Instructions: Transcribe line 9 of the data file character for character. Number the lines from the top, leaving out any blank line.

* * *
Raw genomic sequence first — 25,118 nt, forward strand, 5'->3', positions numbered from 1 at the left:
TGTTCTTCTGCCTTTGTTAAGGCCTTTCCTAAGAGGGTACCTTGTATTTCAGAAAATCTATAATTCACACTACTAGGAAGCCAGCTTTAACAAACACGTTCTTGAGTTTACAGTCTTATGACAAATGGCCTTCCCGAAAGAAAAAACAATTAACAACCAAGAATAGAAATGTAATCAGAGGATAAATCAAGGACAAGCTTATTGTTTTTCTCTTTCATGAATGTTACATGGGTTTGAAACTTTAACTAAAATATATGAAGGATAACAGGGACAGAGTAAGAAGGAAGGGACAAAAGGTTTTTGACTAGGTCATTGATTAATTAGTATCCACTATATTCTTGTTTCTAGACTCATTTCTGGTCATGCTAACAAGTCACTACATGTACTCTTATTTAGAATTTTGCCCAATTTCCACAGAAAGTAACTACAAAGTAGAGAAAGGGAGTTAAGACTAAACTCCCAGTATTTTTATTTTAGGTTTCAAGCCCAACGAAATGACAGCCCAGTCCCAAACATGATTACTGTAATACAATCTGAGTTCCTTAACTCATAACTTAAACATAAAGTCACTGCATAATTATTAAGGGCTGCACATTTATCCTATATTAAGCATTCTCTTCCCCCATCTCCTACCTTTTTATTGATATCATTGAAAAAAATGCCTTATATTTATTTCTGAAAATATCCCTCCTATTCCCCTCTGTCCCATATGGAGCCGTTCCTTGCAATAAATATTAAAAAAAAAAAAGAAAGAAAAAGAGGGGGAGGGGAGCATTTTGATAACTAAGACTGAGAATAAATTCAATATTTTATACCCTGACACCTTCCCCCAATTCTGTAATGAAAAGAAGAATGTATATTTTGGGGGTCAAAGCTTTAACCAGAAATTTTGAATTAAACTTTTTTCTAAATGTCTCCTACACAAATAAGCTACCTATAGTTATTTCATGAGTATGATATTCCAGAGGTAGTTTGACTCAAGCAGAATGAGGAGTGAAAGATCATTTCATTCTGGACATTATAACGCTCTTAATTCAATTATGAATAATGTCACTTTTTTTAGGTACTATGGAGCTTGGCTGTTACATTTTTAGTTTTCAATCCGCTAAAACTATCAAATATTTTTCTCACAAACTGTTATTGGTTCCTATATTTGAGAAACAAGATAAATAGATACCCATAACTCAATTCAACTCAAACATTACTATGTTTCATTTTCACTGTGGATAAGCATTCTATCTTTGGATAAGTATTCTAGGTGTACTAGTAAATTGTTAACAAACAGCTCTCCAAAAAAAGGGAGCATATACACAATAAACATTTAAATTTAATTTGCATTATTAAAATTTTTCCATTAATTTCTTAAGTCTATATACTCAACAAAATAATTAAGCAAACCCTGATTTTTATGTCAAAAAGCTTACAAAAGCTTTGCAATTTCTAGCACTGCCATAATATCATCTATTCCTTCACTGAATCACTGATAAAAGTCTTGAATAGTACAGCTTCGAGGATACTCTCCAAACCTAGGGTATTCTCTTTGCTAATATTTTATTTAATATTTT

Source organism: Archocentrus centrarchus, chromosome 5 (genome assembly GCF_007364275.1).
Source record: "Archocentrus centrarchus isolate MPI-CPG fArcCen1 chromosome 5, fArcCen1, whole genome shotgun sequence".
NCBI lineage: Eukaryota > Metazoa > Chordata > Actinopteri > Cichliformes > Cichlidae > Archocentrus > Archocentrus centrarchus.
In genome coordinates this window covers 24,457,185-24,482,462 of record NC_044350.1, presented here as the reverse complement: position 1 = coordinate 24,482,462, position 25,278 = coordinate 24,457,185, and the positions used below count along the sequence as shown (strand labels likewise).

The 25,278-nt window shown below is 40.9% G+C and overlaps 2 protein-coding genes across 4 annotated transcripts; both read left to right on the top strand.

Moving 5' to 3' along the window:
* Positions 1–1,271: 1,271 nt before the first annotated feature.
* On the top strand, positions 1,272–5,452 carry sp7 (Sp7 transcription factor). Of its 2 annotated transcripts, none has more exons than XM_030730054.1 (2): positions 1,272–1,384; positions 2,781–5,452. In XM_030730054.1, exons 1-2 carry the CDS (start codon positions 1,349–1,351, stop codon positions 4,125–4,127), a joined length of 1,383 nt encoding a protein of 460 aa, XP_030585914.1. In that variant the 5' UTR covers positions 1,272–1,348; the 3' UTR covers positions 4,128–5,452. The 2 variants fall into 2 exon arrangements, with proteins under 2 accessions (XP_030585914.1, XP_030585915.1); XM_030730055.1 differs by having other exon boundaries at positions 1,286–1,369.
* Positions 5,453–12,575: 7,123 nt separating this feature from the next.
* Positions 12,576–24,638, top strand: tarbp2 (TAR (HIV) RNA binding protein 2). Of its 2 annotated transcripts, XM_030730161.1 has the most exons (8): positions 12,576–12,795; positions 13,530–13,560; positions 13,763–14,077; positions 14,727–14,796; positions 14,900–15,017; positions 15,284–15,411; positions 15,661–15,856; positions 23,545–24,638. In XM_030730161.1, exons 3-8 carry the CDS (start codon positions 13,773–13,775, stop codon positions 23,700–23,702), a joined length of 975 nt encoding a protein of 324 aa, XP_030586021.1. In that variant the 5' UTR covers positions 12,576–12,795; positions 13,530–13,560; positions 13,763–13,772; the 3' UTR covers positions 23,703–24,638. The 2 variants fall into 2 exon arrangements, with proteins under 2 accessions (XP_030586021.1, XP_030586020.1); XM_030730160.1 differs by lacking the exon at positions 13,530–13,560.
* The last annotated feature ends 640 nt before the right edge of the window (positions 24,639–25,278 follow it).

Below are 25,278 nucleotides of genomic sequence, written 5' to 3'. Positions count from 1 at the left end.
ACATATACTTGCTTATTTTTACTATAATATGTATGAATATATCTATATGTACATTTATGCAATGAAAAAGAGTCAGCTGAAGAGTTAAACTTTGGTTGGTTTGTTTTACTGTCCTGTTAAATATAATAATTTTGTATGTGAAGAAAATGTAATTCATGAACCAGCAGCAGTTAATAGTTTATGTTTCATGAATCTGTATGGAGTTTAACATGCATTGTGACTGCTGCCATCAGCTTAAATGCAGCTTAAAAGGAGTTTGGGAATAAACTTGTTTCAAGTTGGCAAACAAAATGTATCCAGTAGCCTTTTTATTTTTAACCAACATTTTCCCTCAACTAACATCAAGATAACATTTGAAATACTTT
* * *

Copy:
* Positions 1–1,271: 1,271 nt before the first annotated feature.